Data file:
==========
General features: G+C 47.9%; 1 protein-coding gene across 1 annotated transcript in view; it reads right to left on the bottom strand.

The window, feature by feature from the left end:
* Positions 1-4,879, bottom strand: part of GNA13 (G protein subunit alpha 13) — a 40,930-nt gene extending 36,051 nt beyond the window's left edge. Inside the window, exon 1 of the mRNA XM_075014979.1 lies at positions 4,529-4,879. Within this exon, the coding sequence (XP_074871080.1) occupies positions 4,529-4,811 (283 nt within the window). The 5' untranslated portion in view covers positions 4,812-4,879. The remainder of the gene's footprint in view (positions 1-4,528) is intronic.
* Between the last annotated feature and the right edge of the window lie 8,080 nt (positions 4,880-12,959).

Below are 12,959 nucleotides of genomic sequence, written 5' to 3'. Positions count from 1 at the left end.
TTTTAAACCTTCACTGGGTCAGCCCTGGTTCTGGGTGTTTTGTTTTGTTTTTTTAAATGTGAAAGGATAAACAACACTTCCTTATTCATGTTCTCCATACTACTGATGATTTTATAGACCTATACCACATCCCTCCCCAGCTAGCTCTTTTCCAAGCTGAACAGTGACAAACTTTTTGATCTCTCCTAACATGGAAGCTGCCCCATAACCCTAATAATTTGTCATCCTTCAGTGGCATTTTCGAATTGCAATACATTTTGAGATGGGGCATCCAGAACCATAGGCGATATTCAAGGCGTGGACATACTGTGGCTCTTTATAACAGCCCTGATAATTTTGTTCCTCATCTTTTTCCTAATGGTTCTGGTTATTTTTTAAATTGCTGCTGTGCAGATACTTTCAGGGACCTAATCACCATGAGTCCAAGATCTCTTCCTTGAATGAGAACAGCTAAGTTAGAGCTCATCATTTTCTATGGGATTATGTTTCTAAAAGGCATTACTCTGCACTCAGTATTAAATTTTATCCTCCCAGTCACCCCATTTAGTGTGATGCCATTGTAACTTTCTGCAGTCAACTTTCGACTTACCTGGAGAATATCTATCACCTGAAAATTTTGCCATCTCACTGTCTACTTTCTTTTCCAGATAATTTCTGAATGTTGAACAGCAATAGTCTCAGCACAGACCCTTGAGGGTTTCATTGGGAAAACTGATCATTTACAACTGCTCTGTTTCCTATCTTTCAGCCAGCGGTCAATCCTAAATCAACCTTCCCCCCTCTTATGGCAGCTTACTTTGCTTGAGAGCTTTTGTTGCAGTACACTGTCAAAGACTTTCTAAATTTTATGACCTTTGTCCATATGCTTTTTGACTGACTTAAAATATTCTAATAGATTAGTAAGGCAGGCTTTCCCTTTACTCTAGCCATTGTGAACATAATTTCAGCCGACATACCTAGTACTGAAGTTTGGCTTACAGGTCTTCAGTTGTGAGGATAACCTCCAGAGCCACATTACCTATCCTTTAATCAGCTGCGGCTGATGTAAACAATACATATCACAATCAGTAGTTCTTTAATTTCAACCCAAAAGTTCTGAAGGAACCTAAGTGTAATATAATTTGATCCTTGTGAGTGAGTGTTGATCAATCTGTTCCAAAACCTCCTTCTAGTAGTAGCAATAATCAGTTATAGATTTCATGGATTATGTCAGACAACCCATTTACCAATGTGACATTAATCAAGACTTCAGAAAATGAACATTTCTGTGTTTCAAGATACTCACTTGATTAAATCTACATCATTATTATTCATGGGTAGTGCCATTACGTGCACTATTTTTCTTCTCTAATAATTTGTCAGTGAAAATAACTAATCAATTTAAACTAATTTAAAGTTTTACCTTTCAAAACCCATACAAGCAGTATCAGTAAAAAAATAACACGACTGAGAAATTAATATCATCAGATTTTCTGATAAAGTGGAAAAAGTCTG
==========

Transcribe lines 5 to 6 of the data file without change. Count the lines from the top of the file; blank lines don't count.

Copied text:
Below are 12,959 nucleotides of genomic sequence, written 5' to 3'. Positions count from 1 at the left end.
TTTTAAACCTTCACTGGGTCAGCCCTGGTTCTGGGTGTTTTGTTTTGTTTTTTTAAATGTGAAAGGATAAACAACACTTCCTTATTCATGTTCTCCATACTACTGATGATTTTATAGACCTATACCACATCCCTCCCCAGCTAGCTCTTTTCCAAGCTGAACAGTGACAAACTTTTTGATCTCTCCTAACATGGAAGCTGCCCCATAACCCTAATAATTTGTCATCCTTCAGTGGCATTTTCGAATTGCAATACATTTTGAGATGGGGCATCCAGAACCATAGGCGATATTCAAGGCGTGGACATACTGTGGCTCTTTATAACAGCCCTGATAATTTTGTTCCTCATCTTTTTCCTAATGGTTCTGGTTATTTTTTAAATTGCTGCTGTGCAGATACTTTCAGGGACCTAATCACCATGAGTCCAAGATCTCTTCCTTGAATGAGAACAGCTAAGTTAGAGCTCATCATTTTCTATGGGATTATGTTTCTAAAAGGCATTACTCTGCACTCAGTATTAAATTTTATCCTCCCAGTCACCCCATTTAGTGTGATGCCATTGTAACTTTCTGCAGTCAACTTTCGACTTACCTGGAGAATATCTATCACCTGAAAATTTTGCCATCTCACTGTCTACTTTCTTTTCCAGATAATTTCTGAATGTTGAACAGCAATAGTCTCAGCACAGACCCTTGAGGGTTTCATTGGGAAAACTGATCATTTACAACTGCTCTGTTTCCTATCTTTCAGCCAGCGGTCAATCCTAAATCAACCTTCCCCCCTCTTATGGCAGCTTACTTTGCTTGAGAGCTTTTGTTGCAGTACACTGTCAAAGACTTTCTAAATTTTATGACCTTTGTCCATATGCTTTTTGACTGACTTAAAATATTCTAATAGATTAGTAAGGCAGGCTTTCCCTTTACTCTAGCCATTGTGAACATAATTTCAGCCGACATACCTAGTACTGAAGTTTGGCTTACAGGTCTTCAGTTGTGAGGATAACCTCCAGAGCCACATTACCTATCCTTTAATCAGCTGCGGCTGATGTAAACAATACATATCACAATCAGTAGTTCTTTAATTTCAACCCAAAAGTTCTGAAGGAACCTAAGTGTAATATAATTTGATCCTTGTGAGTGAGTGTTGATCAATCTGTTCCAAAACCTCCTTCTAGTAGTAGCAATAATCAGTTATAGATTTCATGGATTATGTCAGACAACCCATTTACCAATGTGACATTAATCAAGACTTCAGAAAATGAACATTTCTGTGTTTCAAGATACTCACTTGATTAAATCTACATCATTATTATTCATGGGTAGTGCCATTACGTGCACTATTTTTCTTCTCTAATAATTTGTCAGTGAAAATAACTAATCAATTTAAACTAATTTAAAGTTTTACCTTTCAAAACCCATACAAGCAGTATCAGTAAAAAAATAACACGACTGAGAAATTAATATCATCAGATTTTCTGATAAAGTGGAAAAAGTCTG